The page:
Verse 25 addresses the profane prince of Israel as a wicked prince or ruler, (Zedekiah) whose time had come, when iniquity should surely be punished, Genesis 15:16; Ezekiel 17:19; 2 Chronicles 36:13; Jeremiah 52:2.

Verse 26 announces that the Lord had called for removal of the diadem and the crown. The diadem was "the mitre" of the High Priest of Israel, Exodus chs. 28, 29; Leviticus chs. 8, 16. The crown refers to that of the King in Israel, 2 Samuel 12:30; 1 Chronicles 20:2. Both the priestly and kingly offices are one day to be restored, Zec ch. 6. The sins of the exalted and the low were to be punished together in Israel’s judgment for her sins, Luke 1:52.

Verse 27 asserts that the Lord will overthrow or overturn, three times stated for intensive emphasis, so that it should be no more, as in days of old, meaning Jerusalem should be totally destroyed and the land ravaged and the sanctuaries destroyed. This was to continue until He comes whose royal right it shall be to rule the city

and land, Genesis 49:10; Zechariah 6:13; Numbers 24:19; Acts 3:14; Hebrews 7:26; Zechariah 9:9; Luke 1:32-33; John 1:49. The mitre and the crown are met in the coming Messiah.

Verses 28-32


Verses 28-32:

Verse 28 calls upon Ezekiel to prophesy in the name of the Lord, against the Ammonites, concerning their reproach. He was to certify that the word should surely strike them with furbished fury because of their willful reproaches against Israel’s God; Their slaughter was at hand, Lamentations 1:2; Ezekiel 25:2-3; Ezekiel 25:6; Jeremiah 47:6; Jeremiah 49:1; Zechariah 2:8-10. This was to be their retribution for insults heaped upon Judah.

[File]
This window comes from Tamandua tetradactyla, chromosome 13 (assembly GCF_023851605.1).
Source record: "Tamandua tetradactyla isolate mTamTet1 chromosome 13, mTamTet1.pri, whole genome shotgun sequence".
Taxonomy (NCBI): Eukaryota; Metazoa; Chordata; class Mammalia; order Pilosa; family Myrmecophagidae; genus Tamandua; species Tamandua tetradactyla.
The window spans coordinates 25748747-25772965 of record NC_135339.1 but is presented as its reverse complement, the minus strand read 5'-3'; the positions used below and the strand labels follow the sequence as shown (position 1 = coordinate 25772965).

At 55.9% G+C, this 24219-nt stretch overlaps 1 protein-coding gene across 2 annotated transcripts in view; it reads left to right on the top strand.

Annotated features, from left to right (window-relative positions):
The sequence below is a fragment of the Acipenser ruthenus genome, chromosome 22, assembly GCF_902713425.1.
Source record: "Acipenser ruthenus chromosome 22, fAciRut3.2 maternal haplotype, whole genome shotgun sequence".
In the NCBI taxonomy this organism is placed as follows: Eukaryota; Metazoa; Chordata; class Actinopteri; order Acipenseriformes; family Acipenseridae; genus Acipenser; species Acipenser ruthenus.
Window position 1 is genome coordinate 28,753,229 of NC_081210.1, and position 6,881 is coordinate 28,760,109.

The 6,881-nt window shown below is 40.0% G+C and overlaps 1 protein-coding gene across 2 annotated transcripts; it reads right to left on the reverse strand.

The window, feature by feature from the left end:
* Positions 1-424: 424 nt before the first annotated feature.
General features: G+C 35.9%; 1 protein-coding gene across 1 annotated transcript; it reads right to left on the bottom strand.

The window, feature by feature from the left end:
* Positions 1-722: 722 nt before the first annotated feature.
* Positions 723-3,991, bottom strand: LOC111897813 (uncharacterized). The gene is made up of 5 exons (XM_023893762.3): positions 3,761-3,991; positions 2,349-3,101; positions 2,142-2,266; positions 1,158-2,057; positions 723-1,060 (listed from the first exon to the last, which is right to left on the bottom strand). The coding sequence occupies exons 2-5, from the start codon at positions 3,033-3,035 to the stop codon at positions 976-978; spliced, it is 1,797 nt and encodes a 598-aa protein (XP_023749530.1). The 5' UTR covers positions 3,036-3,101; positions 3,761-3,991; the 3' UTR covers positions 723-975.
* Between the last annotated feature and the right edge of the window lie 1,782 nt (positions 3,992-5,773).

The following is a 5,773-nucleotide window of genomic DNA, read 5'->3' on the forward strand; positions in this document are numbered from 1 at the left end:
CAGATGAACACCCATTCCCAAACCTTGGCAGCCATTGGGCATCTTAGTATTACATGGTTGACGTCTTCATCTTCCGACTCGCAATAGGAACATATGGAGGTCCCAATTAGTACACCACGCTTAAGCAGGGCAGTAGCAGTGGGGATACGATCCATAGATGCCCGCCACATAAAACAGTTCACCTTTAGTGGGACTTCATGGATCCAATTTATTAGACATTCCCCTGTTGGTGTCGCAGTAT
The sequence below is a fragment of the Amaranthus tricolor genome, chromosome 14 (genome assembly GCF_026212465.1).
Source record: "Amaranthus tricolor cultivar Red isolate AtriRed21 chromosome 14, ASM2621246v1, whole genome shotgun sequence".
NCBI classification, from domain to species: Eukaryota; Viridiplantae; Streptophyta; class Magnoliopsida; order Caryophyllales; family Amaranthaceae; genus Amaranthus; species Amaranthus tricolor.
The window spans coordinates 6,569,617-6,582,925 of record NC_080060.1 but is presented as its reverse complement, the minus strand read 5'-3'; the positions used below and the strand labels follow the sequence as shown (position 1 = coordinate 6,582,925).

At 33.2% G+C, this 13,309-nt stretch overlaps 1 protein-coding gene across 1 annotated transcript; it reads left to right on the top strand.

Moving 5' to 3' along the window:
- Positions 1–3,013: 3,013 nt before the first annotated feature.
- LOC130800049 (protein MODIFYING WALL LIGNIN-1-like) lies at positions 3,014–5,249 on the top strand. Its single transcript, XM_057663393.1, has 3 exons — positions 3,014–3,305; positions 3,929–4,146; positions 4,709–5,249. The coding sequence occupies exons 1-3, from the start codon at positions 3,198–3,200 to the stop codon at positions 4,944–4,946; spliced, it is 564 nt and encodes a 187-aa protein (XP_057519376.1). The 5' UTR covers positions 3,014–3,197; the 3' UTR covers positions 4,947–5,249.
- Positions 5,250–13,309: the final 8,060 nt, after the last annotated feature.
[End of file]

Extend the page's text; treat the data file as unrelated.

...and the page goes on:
Verse 29 explains that lying diviners among the Ammonites had been prophesying peace to them, a peace that did not come. For they were to be involved in a common ruin with the Jews, v. 25; Job 18:20; Psalms 37:13.

Verse 30 asks if the Ammonites thought the Lord would return His sword to the sheath, withhold His judgment. He then sent them the message that they too should be slaughtered in the place of their nativity, Genesis 15:14; Ezekiel 16:13.

Verses 31, 32 warn that the Lord will blow against them, in the fire of His wrath and indignation, to deliver them into the hands of brutish, cruel, and foolish men, skillful to destroy them, Psalms 92:7; Isaiah 30:30. This nation of the Ammonites had Ichabod written in their history, as a people to be remembered no more. She had no future hope like that extended to Israel, v. 27; Jeremiah 4:7; Jeremiah 50:31; Jeremiah 51:13.

Bibliographical Information
Garner, Albert & Howes, J.C. "Commentary on Ezekiel 21". Garner-Howes Baptist Commentary. https://www.studylight.org/commentaries/eng/ghb/ezekiel-21.html. 1985.